Most employees in Virginia, the District of Columbia, and Maryland are “at will,” meaning either they or their employer may end the employment relationship at any time, for any reason. There is no obligation for an employer to prove “cause” or otherwise justify a termination, unless an employee alleges discrimination or some other claim. Consequently, most employees do not have anything that resembles a written “employment contract.” In the view of the law, you do have a “contract,” but it is implied. That is, if you show up for work in the morning, you are agreeing to work under whatever circumstances are present, and your employer, by accepting your work, is agreeing to pay you whatever was your last announced rate of pay. By law, your employer can change your pay prospectively (going forward), even without your consent, but cannot change it retroactively, for work already done.
There may be other legally-enforceable aspects to your implied employment “contract.” You may have promises made in an offer letter relating to job duties or reporting relationships (all of which the employer can change prospectively). There may be benefits, such as health and retirement plans, available to you on the same terms as other employees (such benefit plans must be offered to all employees, pursuant to the Employee Retirement and Income Security Act (ERISA). You may have the right to take leave, or get a leave payout upon leaving, according to company practice, which may be evidenced by how the company generally handles these issues or by a provision in an employee handbooks. Handbooks are generally not considered as conveying contractual rights in Virginia. The District of Columbia gives them more weight. Other states vary in their approach to handbooks.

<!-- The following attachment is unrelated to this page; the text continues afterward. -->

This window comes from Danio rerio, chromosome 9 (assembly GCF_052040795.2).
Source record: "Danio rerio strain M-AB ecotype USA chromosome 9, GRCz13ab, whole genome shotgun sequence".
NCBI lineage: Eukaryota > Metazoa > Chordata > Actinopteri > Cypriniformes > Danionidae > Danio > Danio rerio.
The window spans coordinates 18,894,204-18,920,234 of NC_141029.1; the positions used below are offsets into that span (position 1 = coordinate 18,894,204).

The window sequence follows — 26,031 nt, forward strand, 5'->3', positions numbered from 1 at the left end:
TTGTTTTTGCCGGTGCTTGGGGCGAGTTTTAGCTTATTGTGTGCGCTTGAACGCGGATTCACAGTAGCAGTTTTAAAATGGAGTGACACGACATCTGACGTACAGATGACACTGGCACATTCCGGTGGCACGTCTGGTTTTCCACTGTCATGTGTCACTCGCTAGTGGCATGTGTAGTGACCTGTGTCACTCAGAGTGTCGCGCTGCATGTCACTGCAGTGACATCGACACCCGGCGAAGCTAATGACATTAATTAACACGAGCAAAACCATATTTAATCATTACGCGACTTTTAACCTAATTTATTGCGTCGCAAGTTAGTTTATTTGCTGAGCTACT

Some employees have contracts that cover some aspects of the employment relationship, such as arbitration agreements, non-disclosure agreements, non-competition and non-solicitation agreements (some of which may not be enforceable in the courts if they are too restrictive), loans and training programs that require employee payback of funds upon resignation. Each agreement of these types needs to be reviewed in detail to have an understanding of your rights.
There are a small number of employees, usually higher-level executives, who do have actual written employment contracts. Many employees sign such agreements without much thought. We highly recommend a legal review before you do so. Others are the subject of negotiations. We can help there. Written employment contracts may have provisions requiring the payment of severance if an employee is terminated without cause. Others permit an executive to leave employment, and receive severance, for “good reason,” which usually means a reduction in salary or job duties. Other terms can also be included in an employment contract.
People spend a lot of their day and effort working. A contract governing the terms of all that time and effort is worth serious consideration, and serious review. We are here to help.